Russell Crowe's performance in Gladiator runs from subtle and intense. The early scenes show Maximus' underlying discomfort with his role as a soldier and general. He is intelligent, but acts more like the farmer that he is. However, on the battlefield, Crowe lets loose his intensity that comes from his desire to end the fighting to return home.
Hints of a passionate side emerge in his conversation with Connie Nielsen'sLucilla, but his drive is for his family. Crowe turns sensitive without discomfort when speaking with his surrogate father, Richard Harris'Emperor Marcus Aurelius. His intense rage emerges with his betrayal by Joaquin Phoenix'sCommodus, but he quickly channels it into the strength to escape and ride home. When he arrives too late, he becomes a broken man who drifts through his new life as gladiator.
As a gladiator, Crowe turns his intensity loose in the battles and toward the spectators. When his owner, Oliver Reed'sProximo, gives him some advice, Crowe's Maximus has a purpose again and a possible way to achieve revenge against Commodus by becoming more popular with the crowds and the people than Emperor Commodus himself.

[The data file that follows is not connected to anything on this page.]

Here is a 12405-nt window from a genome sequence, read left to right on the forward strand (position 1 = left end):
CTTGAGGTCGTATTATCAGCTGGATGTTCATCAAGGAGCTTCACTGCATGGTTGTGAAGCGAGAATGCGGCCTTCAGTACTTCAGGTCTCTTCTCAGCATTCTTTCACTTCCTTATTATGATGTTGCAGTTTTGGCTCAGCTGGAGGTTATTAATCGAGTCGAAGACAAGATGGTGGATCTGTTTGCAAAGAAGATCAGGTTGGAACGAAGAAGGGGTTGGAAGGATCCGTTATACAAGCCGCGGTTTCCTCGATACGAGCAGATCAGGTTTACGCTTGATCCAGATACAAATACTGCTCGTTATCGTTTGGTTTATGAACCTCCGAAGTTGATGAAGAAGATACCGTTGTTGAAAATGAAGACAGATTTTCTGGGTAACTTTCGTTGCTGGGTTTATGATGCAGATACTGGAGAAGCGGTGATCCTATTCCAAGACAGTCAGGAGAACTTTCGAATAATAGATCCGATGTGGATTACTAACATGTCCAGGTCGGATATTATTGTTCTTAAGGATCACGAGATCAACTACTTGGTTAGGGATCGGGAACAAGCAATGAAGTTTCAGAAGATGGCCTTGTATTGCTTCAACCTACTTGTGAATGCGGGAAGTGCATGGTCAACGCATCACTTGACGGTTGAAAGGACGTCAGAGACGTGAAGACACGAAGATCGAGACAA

To be honest, it's hard to say what is great about Crowe's performance other than he rarely seems out of place in any of the situations that Maximus finds himself in. Crowe is average enough to be a reluctant general who uses his intelligence, rather than a hulking Arnold or Stallone clone and yet he also has a ruthless intensity than makes his success as a gladiator equally plausible. There are few Hollywood actors who can pull off the type of emotional range that Crowe pulls off in Gladiator.
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